Photographer's Note

Lately I have posted a number of photos showing red wooden buildings and fences on Södermalm island in Stockholm. Today I decided to create a red theme to honour what is no doubt the national colour of Sweden. Forget about our blue and yellow flag. Our national colour is no doubt "Falu rödfärg", the red paint derived mainly from an ancient copper mine in Falun in central Sweden.

Today's main photo shows an ordinary small street on Södermalm, separated from a schoolyard and playground by a red wooden fence. It was taken on a sunny and relatively warm Sunday recently, when a young family hade decided to enjoy their lunch in the street. I liked the atmosphere, so I took a photo. I had no intention to show it here, until I got the idea for a theme and started to look for suitable pictures.

Click Map: view to see where this was taken.

Two WS photos were taken within maybe 200 meters from this spot.

Copper mining at Falun started already in the days of the Vikings and didn't stop until 1992. The extraction of by-products used for the red paint is expected to finish towards the end of this century. It was learned already in the Middle Ages that these pigments could be used for paint, and large scale production started during the 18th century.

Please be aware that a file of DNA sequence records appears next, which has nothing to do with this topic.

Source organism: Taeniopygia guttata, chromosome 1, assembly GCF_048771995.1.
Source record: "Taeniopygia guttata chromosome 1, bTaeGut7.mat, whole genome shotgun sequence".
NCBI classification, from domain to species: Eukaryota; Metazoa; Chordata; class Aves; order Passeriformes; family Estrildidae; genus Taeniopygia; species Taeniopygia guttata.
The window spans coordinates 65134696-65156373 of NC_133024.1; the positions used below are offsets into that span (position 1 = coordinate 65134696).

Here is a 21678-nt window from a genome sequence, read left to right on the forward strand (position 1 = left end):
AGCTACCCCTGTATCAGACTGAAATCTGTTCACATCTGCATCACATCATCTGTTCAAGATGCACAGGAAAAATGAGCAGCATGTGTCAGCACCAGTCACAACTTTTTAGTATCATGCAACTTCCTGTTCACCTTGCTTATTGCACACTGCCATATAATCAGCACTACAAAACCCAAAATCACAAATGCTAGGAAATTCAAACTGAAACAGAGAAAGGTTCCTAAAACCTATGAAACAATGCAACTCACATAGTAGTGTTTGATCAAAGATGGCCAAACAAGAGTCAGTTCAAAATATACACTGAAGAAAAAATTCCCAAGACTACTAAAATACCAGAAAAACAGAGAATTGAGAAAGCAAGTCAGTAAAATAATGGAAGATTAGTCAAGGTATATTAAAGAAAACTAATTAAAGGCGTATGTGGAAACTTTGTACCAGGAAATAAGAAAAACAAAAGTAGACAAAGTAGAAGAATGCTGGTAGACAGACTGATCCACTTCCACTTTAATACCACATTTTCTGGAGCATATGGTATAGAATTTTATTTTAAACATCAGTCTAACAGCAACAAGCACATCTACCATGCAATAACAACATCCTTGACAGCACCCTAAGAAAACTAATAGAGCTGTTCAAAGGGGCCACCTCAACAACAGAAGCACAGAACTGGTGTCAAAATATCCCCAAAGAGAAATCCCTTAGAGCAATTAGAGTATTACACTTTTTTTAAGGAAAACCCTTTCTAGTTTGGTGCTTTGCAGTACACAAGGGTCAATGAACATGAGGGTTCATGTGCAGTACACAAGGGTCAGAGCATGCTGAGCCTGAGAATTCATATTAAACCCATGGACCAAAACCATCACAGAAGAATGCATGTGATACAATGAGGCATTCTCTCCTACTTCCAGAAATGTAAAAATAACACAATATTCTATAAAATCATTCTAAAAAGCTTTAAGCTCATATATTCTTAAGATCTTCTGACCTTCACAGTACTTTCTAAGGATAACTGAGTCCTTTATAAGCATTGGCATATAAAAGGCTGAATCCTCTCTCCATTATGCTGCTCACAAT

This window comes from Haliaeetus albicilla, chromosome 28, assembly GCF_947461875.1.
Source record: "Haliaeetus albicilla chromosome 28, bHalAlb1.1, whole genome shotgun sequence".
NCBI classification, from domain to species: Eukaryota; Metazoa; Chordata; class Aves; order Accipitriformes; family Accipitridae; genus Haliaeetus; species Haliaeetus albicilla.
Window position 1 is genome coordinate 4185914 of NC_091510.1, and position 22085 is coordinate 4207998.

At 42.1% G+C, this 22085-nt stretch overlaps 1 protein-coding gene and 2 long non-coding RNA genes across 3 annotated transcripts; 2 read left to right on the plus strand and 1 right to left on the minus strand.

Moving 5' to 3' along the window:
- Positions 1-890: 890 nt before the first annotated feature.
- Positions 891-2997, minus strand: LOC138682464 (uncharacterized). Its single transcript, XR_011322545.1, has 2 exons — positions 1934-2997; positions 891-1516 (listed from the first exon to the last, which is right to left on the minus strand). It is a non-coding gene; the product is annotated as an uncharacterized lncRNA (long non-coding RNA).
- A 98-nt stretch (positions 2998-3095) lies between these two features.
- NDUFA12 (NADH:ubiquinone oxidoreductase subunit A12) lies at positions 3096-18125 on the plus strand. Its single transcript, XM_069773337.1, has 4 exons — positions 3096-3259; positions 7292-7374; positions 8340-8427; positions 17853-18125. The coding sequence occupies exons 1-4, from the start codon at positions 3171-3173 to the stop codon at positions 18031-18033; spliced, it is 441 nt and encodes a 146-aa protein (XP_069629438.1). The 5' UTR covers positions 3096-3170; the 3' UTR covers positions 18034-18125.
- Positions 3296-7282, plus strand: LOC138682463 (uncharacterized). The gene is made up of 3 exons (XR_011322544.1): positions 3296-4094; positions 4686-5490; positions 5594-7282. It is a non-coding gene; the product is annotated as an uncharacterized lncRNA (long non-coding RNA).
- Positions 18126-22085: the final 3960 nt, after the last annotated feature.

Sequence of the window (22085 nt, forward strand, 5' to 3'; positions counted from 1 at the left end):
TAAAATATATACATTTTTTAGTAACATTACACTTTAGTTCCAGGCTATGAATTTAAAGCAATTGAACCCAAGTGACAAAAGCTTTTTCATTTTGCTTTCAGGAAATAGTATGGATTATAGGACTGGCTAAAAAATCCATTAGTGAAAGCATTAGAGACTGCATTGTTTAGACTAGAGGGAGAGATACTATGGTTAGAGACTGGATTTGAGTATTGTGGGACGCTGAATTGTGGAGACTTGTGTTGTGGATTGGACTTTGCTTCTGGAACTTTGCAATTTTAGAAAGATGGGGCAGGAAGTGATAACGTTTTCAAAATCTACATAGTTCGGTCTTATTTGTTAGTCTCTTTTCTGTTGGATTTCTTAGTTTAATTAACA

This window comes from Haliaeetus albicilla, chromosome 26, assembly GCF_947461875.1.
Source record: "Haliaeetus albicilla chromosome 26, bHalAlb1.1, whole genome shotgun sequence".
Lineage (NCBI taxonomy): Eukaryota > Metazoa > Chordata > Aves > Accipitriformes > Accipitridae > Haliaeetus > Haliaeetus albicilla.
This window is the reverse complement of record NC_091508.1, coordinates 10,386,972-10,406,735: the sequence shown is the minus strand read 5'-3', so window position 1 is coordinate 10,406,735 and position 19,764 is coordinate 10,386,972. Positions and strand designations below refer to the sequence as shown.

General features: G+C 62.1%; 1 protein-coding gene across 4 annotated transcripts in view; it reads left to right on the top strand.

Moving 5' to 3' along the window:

Today you will find red wooden buildings – large and small – and red fences all over Sweden. Most urban Swedes dreaming of a summer house in the countryside will imagine themselves in a red wooden cottage. Many Stockholmers who don't want to leave the city may dream of moving to a culturally listed 18th century red cottage on Södermalm. If they have the patience to wait for 25–30 years, it could be theirs. Such houses are all owned by the city and are not for sale. It's just a matter of waiting.

Don't forget the WS!

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Additional Photos by Gert Holmertz (holmertz) Gold Star Critiquer/Gold Star Workshop Editor/Gold Note Writer [C: 11289 W: 547 N: 21822] (95238)
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